False. Seed is the traditional staple for birds, although birds do enjoy a variety of fruits and vegetables too. Experts also agree that birds that are fed pelleted food are in line for en excellent nutrition source. Commercially-available seed mixtures are also excellent sources of nutrition, but are also on the messy side. Ideally, you should feed your bird a high-quality pelleted food that is specifically made for your species of bird. Dark, leafy vegetables, carrots, broccoli, and fruits are excellent sources of important vitamins. Fruits that your bird naturally craves are apples, pears, melon, and kiwi. Take away any fruits and vegetables that your bird has not eaten after a few hours, and never feed him avocado, cherry pits, apple seeds, or rhubarb. Try to keep your bird's diet no greater than 50 percent seed and nuts. Other "people food" is also great. These include cheeses, boiled egg, and a powdered vitamin supplement. Birds also love yogurt.
6. Parrots can be very inexpensive pets to have. It all depends on the type of bird you have as well as how well you accommodate him.
False. Buying the bird is the cheapest part of owning a pet bird. Parrots need a roomy cage, a premium diet, a constant rotation of toys and bird stands to get out and socialize with the family if you want them to be happy, healthy and fun to be around.
7. Regardless of the type of parrot you own, they all like and should be allowed out of their cages a lot.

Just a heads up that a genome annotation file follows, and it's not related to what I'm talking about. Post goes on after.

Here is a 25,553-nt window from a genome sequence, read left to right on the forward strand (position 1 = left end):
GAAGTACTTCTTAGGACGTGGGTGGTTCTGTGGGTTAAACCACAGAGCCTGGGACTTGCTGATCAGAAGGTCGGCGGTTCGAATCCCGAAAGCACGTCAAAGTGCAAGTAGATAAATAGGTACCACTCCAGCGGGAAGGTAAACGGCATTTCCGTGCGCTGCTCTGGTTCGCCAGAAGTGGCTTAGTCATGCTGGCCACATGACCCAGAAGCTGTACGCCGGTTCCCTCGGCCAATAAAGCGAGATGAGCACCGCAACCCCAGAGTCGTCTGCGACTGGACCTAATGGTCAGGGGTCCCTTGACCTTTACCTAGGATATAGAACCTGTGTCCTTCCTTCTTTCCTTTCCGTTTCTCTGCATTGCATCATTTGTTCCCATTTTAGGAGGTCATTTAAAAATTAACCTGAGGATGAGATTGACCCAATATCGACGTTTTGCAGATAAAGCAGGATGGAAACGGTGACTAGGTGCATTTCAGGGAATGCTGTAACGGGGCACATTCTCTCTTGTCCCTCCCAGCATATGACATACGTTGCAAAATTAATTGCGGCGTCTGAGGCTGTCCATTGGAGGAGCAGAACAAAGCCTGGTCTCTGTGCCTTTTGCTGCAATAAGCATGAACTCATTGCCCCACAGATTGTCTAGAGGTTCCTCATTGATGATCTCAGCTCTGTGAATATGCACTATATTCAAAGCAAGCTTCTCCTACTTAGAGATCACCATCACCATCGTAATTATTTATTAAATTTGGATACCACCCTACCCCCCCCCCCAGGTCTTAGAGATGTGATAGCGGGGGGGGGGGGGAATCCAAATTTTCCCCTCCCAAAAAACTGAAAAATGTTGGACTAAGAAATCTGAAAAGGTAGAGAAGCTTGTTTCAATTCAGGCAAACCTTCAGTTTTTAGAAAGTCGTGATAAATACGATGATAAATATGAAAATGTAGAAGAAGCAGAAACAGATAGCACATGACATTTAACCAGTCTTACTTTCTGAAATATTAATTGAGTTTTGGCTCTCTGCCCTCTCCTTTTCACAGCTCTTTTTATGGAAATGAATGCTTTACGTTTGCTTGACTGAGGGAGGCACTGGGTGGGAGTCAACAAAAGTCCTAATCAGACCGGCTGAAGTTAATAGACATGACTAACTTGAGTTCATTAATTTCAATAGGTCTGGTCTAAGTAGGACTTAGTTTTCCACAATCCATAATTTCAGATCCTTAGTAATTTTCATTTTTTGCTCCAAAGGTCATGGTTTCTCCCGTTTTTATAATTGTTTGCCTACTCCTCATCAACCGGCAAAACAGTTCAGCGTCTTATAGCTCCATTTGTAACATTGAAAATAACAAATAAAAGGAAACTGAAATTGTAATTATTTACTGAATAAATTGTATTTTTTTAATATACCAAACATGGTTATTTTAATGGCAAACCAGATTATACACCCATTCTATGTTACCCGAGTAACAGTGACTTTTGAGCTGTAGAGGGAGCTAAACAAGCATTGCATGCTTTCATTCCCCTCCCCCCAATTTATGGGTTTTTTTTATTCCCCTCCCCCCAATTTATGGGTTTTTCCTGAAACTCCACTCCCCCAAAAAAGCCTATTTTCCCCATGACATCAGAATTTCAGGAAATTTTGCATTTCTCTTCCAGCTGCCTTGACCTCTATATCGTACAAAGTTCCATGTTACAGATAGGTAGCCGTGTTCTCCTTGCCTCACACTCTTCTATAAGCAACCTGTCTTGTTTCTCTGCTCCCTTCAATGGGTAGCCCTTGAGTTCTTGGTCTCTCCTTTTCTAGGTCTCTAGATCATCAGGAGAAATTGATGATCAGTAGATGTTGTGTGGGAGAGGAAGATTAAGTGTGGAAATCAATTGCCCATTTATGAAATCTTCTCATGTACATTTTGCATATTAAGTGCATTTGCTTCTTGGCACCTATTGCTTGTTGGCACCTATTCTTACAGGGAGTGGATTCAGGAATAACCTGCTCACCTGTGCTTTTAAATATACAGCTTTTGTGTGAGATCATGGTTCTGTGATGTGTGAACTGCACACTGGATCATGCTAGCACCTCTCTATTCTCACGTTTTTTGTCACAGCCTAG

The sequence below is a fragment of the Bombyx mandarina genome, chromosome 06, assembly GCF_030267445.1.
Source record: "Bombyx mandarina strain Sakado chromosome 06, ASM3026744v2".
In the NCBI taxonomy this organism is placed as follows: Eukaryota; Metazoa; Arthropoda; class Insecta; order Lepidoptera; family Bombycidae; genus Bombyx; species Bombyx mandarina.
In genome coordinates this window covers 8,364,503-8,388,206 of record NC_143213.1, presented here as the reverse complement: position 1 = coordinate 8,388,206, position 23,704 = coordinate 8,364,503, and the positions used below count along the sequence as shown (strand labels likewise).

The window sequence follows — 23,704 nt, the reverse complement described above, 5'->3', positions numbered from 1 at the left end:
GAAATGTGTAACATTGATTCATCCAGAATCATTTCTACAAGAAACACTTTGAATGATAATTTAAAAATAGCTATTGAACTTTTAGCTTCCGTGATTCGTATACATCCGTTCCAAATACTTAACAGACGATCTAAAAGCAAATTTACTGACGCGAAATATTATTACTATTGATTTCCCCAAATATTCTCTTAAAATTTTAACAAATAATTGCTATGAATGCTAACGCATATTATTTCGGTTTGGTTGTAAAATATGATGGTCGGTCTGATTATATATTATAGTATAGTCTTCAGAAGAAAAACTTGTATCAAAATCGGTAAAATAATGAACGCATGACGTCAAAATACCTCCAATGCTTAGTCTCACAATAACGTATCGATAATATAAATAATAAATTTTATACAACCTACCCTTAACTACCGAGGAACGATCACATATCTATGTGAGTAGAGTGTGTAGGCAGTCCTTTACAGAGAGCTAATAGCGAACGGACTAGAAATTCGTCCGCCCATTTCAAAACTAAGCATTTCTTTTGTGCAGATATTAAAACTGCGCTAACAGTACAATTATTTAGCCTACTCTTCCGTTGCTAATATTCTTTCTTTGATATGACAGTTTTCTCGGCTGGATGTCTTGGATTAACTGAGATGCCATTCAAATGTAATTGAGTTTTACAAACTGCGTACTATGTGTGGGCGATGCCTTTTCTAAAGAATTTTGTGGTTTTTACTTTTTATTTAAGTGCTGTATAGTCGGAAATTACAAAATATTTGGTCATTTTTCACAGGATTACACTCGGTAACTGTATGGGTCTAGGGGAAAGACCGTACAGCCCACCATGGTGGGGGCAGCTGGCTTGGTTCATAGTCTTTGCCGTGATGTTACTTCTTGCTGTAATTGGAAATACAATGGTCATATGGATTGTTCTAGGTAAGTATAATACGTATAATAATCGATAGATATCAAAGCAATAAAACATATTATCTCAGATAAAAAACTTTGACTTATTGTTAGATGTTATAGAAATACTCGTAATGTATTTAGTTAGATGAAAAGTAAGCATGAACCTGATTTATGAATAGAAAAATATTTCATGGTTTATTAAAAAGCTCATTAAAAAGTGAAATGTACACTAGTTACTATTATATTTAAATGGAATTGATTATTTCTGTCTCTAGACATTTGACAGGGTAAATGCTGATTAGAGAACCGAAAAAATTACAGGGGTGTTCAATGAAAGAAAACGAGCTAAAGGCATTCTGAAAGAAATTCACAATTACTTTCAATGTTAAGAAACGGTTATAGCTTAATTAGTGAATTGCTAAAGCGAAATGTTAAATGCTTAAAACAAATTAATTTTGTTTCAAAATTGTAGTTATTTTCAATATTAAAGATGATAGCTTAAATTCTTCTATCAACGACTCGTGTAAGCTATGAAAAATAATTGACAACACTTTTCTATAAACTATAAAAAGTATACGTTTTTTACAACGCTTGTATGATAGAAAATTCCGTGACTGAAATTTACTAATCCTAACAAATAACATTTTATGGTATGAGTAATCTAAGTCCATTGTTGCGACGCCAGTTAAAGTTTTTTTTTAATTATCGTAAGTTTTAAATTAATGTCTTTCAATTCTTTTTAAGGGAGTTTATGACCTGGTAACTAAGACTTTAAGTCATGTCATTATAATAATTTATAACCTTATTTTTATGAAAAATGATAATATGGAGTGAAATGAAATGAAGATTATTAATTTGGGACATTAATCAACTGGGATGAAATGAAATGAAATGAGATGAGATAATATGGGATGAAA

True. You wouldn't like it much if you had to spend all day every day being cooped up in your house. Your bird is the same way, each enjoying some time outside of their cage every day. Under most circumstances, an hour spent outside of their cage every day is good but the more time your bird spends out and about socialzing with the family, the better.ALWAYS supervise your pet bird when it is out of the cage. Birds can be accident prone and other animals find them to be attractive toys or treats. Make sure that if your bird is properly trained, that you let him out into a room that is safe and enclosed. There's a good chance that your bird will even want to spend their time outside of their cage on your shoulder to enjoy a little "quality time." Birds love people, and it would only stand to reason that he will want to spend time with you. Any room that you release your bird into should have all doors and windows closed, and if there are windows or mirrors, they should be covered to keep your bird from flying into them. Smaller birds such as finches and canaries should not be allowed outside of their cage, but their exercise time should be provided by putting toys and other recreational items in their cage. Parakeets and cockatiels also like toys with mirrors and bells, colorful wheels, and other things they can hang on and make noise with. They also like hanging swings and ladders that help them exercise. Finches and canaries should not be handled and should not be allowed out of their cages.